December 26, 2010


...which means one of two things: nervous energy posting, or complete abstinence.

December 25, 2010

yeah, right. 

I'm cross-posting a bit.

The best piece of advice I ever received: "Go to the people whose eyes light up when they see you." Well, actually, the best piece of advice I ever received was "Go home and pour the rest of the bourbon down the drain," but that's another story.
The second best piece of advice I ever received: "Place a cup of water in the area where you think your pipes may be vulnerable, if the water freezes, you've got a problem."
Both pieces of advice make life relatively simple.

My mom passed away 7 months ago today. There's a blanket of fluffy snow on the ground. The dog got a new bone. I randomly picked up a book on a bookshelf. The book was titled, "Life's Extras."  It was a short read. The gist was that it's not the necessities that give us hope but recognizing the extras, such as beauty and grace. Small things, like a flower blooming, or a bird singing can alter our state of mind. It was published in 1928, back when horse and buggy's were all the rage and when people settled arguments by shooting one another, so a couple of passages in the book reveal. You-Know-Who is totally cashed out after gnawing on his new bone for over 3 hours solid. The snow is still fluffy. I've been unproductive today. I hate saying, "I don't feel like painting," because for the most part, I don't think feelings should have anything to do with it. If I didn't feel like doing stuff, I can promise that nothing would ever get done. Yesterday I didn't feel like running. It wasn't even that cold. After 9˚, 37˚ should be considered downright balmy. I am a wimp for thinking otherwise. I ran anyway. I gave myself permission to quit after 20 minutes, but I kept running and made my goal of 3 miles. Obviously I'm in "Trick Me" mode. Sometimes, when I don't feel like I'm accomplishing much in the real world fast enough or to my satisfaction, running helps me feel like I'm doing something. It requires more energy than brushing my teeth, but less energy than staring at a blank canvas. My pace was 10:12. That's 4 seconds slower than the previous day's 10:08. I am annoyingly competitive. I've thought about tricking myself into training for a half-marathon next spring, right after tricking myself into painting large-scale again.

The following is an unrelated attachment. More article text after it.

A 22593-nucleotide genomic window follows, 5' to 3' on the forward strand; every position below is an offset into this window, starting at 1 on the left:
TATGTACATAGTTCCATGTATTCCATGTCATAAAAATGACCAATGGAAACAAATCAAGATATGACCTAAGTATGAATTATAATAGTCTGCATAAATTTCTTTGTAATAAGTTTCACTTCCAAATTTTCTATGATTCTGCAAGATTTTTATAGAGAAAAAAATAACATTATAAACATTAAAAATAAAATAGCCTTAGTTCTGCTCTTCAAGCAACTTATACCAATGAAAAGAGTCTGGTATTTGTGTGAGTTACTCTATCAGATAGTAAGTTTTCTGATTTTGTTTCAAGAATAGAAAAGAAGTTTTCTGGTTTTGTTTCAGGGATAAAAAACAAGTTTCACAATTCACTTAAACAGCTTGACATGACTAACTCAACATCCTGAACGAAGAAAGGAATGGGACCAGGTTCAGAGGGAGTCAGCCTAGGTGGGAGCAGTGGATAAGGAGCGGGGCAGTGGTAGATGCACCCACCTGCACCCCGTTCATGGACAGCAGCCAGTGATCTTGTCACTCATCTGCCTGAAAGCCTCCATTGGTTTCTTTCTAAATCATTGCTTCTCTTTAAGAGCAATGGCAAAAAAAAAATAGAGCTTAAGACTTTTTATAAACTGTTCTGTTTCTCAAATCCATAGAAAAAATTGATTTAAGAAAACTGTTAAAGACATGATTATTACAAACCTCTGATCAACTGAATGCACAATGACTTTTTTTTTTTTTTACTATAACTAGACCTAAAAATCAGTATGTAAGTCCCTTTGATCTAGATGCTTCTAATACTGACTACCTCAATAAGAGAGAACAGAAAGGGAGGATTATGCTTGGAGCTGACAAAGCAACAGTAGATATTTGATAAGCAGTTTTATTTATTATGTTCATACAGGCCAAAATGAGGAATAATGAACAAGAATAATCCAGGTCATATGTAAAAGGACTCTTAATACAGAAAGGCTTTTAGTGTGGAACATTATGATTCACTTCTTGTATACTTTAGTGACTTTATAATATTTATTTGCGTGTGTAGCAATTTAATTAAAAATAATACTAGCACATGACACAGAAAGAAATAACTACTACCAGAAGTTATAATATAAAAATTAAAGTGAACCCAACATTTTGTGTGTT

December 22, 2010

Food For Thought

Highlights from a recent visit at Two Coats of Paint, the Two Coats Final Exam:

I love starting my day off with good fodder. The drag is that I'm inspired to spend a couple of hours writing my essay answer for the TC final exam when I need to be working on other things- like work in the studio, work outside the studio, also known as work in studio B- and Holy Holiday Batman, I should probably start Christmasizing myself.

It has occurred to me that instead of baking traditional Xmas cookies for folks, or even some of the beautifully artsy- inspired cookies, I could make Christmas Cornbread. Since I have not yet made such a dish, I will describe how I would make it.

1. Follow recipe on package of white cornmeal for Southern Cornbread in a skillet.
2.  Add some pimentos and some jalapeno peppers- just enough to imply a red and green thing is happening.
3. Bake.
4. Make a little rosemary or sage wreath to go on top.
5. Strategically place a couple of pimentos on "wreath" to look like holly berries or a bow, depending on your skill level.

Why Christmas Cornbread? Because it is easy and there's practically no cleanup. You dump a few ingreds into a bowl, stir, pour, and bake.

It's 9:30 am and I have already made an imaginary cornbread dish written an imaginary essay.
The coffee is real. The coffee is always real.